Florida might adopt an abortion ban similar to the one recently put in place in Texas, which banned abortions after the baby’s heartbeat can be detected – usually around 6 weeks after conception – after the Supreme Court refused to strike down the law on Wednesday.
Florida Senate President Wilton Simpson told WFLA on Thursday that the state will “certainly take a look” at a potential abortion ban.
“When the Supreme Court goes out and makes a decision like this, it clearly is going to send a signal to all the states that are interested in banning abortions or making it more restrictive to have an abortion in their state, it’s certainly going to make us take a look at those issues,” Simpson said.
Florida Governor Ron DeSantis similarly said on Thursday that the state would be considering a similar law.
“What they did in Texas was interesting, and I haven’t really been able to look enough about it, they’ve basically done this through private right of action, so it’s a little bit different than how a lot of these debates have gone, so we’ll have to look, I’m going to look more significantly at it,” DeSantis said. “I do think that at the end of the day the science on this has been very powerful now for a long time, you go back 40 years ago what people thought versus what they can see now, very very powerful, so I’ve always been somebody that really does support protections for life, as best as we can do.”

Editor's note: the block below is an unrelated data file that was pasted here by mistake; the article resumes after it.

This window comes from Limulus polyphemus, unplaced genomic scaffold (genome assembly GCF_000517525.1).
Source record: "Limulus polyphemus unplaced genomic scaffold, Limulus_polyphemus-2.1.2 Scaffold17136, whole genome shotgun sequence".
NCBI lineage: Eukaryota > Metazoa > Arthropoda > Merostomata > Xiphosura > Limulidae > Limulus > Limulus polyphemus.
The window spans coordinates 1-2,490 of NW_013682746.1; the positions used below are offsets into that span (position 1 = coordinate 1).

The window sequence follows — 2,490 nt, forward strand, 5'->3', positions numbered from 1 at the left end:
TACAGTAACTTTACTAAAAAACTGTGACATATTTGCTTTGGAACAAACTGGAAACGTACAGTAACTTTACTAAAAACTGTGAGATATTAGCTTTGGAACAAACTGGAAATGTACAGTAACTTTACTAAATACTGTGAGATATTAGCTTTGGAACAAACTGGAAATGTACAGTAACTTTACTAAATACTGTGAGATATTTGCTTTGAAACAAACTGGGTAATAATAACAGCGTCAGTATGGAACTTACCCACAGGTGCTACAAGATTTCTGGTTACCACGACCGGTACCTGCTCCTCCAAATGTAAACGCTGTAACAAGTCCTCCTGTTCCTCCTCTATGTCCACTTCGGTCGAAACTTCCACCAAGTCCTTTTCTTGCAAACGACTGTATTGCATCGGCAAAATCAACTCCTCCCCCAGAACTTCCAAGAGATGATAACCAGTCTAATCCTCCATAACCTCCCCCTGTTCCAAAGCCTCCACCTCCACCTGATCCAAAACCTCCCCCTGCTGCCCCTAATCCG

On Wednesday, the Supreme Court dismissed the request to block the Texas bill on procedural grounds. The request named every state court judge and clerk as defendants, and the Texas bill used a unique method of enforcement which relies on private citizens to launch civil suits.
“In the novel legal strategy, the state Legislature designed the law to prevent government officials from directly enforcing it. The move was meant to make it much more difficult to bring a pre-enforcement challenge because there are not the usual government officials to hold accountable in court,” CNN added. “Instead, the law allows private citizens — anywhere in the country — to bring civil suits against anyone who assists a pregnant [woman] seeking an abortion in violation of the ban.”